Nihill argues that building a new stadium is the better value for the Metropolitan Sports Authority. According to an analysis by construction firm AECOM Hunt, Nissan Stadium will need close to $900 million in upgrades to remain stable until 2039. That’s in addition to the $1.2 billion needed to renovate the facility today. Those costs combined would roughly equal the projected cost of a new stadium.
In Maryland, where the state owns Oriole Park at Camden Yards (built in 1992) and M&T Bank Stadium (built 1998) it’s a different story. Both structures will undergo renovations with total funding of $1.2 billion from the state. In those cases, the buildings maintained by the Maryland Stadium Authority have had upgrades to suites and amenities to remain commercially competitive.
“I think you give a lot of credit to the public operators who have invested wisely over the years,” Conway said. “When you look at that, it makes the decision on whether to renovate much easier. In Maryland, they decided ‘absolutely’ and in Nashville they said ‘no chance.’”
The Cost of Staying Competitive
Team leases of publicly-owned stadiums commonly require the facility to be maintained at a “first class standard.” That crucial phrase is what Stan Kroenke used to justify pulling the NFL’s Rams out of their lease agreement with St. Louis in 2016 and to move the team to Los Angeles (where he privately financed a $5 billion stadium).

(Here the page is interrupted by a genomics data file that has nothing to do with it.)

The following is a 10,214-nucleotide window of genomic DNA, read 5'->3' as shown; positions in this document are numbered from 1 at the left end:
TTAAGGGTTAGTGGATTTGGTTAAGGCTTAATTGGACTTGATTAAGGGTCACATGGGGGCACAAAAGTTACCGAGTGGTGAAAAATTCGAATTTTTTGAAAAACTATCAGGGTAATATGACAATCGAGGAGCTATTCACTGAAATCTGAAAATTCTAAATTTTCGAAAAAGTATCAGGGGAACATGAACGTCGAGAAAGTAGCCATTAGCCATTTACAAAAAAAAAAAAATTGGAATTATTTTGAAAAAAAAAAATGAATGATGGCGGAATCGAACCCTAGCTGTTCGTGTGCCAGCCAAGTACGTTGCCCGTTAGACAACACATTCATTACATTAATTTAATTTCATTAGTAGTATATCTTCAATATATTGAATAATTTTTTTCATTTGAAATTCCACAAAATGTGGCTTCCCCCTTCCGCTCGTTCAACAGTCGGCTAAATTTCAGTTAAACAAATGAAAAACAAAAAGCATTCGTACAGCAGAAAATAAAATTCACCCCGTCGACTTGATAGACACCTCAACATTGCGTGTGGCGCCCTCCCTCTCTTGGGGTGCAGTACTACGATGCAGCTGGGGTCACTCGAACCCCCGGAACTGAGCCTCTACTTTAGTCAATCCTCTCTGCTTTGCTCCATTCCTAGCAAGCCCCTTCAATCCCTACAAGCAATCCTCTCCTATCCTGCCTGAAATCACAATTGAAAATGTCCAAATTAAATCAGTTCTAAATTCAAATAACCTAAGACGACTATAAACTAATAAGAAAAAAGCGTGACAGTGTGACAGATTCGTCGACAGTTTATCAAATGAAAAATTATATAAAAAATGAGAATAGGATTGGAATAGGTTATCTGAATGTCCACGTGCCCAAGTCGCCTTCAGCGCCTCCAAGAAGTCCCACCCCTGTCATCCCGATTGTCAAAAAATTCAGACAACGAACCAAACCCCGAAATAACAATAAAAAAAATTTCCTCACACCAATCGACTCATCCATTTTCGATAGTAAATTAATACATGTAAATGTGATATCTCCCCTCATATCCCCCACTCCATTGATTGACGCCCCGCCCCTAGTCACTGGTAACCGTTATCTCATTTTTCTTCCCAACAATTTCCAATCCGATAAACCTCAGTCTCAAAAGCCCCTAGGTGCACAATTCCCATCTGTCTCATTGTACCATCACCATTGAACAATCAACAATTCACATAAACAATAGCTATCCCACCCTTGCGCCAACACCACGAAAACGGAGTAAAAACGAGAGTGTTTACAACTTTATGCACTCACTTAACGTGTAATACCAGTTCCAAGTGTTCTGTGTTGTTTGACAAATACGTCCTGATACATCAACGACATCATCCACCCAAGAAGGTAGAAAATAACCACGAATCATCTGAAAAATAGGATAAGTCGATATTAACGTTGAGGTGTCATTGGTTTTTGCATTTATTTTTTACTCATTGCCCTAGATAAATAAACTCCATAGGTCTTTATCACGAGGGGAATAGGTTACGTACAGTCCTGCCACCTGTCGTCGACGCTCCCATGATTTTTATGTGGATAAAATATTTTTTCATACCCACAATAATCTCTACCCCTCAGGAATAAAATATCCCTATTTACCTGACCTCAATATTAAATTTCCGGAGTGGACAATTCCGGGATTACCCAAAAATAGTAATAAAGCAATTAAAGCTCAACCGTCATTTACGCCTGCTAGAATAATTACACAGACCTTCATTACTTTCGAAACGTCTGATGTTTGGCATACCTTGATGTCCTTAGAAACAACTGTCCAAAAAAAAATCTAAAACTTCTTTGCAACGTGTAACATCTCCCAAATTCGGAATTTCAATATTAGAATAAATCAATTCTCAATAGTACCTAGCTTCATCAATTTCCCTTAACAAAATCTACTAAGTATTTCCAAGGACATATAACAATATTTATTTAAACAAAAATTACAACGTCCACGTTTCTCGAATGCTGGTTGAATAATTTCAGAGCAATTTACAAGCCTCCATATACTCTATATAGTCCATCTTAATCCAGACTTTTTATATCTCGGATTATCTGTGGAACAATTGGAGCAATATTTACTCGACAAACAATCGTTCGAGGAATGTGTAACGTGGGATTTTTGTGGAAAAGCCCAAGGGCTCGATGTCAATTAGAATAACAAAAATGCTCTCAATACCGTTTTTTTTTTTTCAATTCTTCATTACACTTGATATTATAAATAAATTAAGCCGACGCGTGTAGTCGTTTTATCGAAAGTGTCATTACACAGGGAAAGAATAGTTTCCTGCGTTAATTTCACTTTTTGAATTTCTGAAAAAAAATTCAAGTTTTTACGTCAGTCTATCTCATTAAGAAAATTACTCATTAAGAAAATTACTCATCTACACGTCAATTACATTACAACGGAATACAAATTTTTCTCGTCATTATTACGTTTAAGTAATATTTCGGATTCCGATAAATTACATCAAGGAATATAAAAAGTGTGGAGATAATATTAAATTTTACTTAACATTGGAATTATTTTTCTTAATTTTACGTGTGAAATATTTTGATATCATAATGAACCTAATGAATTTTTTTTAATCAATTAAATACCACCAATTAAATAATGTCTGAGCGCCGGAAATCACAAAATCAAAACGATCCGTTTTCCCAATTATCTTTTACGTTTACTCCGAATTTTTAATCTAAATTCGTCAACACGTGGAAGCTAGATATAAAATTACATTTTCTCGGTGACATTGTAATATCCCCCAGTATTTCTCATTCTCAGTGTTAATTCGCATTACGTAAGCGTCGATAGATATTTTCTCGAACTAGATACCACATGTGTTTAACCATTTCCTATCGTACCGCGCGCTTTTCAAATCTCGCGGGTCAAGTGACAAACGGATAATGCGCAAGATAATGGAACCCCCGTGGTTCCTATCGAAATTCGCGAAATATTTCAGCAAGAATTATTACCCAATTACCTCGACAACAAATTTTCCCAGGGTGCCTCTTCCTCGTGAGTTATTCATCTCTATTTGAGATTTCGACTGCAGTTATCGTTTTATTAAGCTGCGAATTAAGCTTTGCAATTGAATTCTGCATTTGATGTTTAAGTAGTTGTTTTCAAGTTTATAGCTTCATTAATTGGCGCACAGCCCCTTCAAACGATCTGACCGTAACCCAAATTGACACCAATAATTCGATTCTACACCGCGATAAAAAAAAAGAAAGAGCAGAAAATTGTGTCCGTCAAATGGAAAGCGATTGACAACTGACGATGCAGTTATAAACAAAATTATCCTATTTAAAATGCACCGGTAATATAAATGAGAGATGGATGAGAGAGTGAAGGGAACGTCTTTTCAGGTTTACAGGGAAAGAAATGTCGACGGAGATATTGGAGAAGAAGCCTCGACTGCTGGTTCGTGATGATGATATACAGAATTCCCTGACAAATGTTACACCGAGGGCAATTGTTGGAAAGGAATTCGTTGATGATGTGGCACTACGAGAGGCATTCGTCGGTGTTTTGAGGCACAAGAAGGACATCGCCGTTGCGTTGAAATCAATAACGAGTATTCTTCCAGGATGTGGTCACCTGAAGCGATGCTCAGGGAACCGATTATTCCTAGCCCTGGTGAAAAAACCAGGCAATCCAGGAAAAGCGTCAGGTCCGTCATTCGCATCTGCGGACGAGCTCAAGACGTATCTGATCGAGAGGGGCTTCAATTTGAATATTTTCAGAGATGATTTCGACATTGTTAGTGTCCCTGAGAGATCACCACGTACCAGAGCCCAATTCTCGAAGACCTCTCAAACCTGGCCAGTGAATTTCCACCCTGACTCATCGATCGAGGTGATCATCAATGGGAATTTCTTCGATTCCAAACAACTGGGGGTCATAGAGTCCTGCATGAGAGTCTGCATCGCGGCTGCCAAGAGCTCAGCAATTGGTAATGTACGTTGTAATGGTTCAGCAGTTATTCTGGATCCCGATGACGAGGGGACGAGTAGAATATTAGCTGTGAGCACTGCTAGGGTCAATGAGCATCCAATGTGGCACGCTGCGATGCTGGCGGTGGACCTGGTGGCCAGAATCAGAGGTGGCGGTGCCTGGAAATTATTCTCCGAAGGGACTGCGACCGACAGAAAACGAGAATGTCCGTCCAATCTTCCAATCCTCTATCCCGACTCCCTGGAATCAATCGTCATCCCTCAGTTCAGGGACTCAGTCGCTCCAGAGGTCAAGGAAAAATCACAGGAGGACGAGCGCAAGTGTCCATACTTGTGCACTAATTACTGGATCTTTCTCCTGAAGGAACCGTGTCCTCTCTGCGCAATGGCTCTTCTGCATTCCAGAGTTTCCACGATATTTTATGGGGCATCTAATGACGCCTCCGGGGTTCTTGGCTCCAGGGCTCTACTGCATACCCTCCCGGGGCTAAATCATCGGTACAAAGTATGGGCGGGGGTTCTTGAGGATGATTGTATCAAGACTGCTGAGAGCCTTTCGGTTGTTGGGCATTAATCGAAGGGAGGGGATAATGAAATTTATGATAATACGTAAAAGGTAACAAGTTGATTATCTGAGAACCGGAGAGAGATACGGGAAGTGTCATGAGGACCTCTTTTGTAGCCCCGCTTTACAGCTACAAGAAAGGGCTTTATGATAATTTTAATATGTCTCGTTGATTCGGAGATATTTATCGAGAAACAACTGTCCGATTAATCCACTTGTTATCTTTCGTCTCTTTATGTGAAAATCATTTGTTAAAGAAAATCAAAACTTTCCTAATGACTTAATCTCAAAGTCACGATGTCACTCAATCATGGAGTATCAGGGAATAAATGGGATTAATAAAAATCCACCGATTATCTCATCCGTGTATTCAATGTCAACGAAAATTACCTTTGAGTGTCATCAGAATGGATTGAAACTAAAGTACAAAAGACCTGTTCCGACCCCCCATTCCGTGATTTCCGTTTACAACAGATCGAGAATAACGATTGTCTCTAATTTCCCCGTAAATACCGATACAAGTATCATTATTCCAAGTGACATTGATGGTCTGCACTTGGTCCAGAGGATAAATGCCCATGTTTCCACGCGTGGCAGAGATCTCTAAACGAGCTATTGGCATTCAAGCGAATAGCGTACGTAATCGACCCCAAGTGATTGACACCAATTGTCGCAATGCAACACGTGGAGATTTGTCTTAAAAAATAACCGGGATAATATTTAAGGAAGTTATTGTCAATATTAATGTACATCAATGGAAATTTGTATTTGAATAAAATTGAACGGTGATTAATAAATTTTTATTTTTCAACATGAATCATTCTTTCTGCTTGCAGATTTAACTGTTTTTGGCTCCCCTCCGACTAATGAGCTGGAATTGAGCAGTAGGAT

But, as NFL stadiums in particular have become more luxury- and amenity-laden experiences, maintaining that “standard” has become a much more expensive proposition.
Take Nashville: In 1997, it cost $264 million to build a new stadium which is equivalent to about $485 million in today’s dollars. The state government has offered even more than that—up to $500 million—to help fund either a renovation or a new stadium. But given that the average NFL stadium cost now surpasses $1 billion, the state’s ante only covers around half of what’s needed.
There are, however, opportunity costs to not staying competitive. Modern NFL stadiums are more attractive venues for major events and tend to win more bids. Earlier this month, FIFA announced the 16 host cities in the U.S., Canada and Mexico for the 2026 soccer World Cup and the list of host stadiums is mostly populated by new or recently renovated venues. Los Angeles, for example, made the cut; Nashville did not.